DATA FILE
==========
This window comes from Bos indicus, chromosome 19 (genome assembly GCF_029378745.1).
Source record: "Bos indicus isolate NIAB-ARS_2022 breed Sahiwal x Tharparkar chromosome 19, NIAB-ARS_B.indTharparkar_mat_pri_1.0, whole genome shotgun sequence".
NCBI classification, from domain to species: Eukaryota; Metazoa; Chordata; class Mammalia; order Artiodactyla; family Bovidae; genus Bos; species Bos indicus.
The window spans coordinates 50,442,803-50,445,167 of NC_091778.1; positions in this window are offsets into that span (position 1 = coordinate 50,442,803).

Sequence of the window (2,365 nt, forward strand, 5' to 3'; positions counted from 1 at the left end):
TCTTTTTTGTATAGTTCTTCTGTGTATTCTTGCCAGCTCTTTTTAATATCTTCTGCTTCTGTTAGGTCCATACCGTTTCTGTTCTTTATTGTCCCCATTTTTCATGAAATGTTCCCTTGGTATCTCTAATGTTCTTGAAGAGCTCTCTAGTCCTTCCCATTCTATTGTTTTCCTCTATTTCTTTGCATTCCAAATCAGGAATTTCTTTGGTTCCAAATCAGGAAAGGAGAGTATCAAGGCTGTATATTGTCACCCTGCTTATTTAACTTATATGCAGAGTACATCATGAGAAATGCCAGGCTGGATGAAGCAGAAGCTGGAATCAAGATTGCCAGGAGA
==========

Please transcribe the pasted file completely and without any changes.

This window comes from Bos indicus, chromosome 19 (genome assembly GCF_029378745.1).
Source record: "Bos indicus isolate NIAB-ARS_2022 breed Sahiwal x Tharparkar chromosome 19, NIAB-ARS_B.indTharparkar_mat_pri_1.0, whole genome shotgun sequence".
NCBI classification, from domain to species: Eukaryota; Metazoa; Chordata; class Mammalia; order Artiodactyla; family Bovidae; genus Bos; species Bos indicus.
The window spans coordinates 50,442,803-50,445,167 of NC_091778.1; positions in this window are offsets into that span (position 1 = coordinate 50,442,803).

Sequence of the window (2,365 nt, forward strand, 5' to 3'; positions counted from 1 at the left end):
TCTTTTTTGTATAGTTCTTCTGTGTATTCTTGCCAGCTCTTTTTAATATCTTCTGCTTCTGTTAGGTCCATACCGTTTCTGTTCTTTATTGTCCCCATTTTTCATGAAATGTTCCCTTGGTATCTCTAATGTTCTTGAAGAGCTCTCTAGTCCTTCCCATTCTATTGTTTTCCTCTATTTCTTTGCATTCCAAATCAGGAATTTCTTTGGTTCCAAATCAGGAAAGGAGAGTATCAAGGCTGTATATTGTCACCCTGCTTATTTAACTTATATGCAGAGTACATCATGAGAAATGCCAGGCTGGATGAAGCAGAAGCTGGAATCAAGATTGCCAGGAGA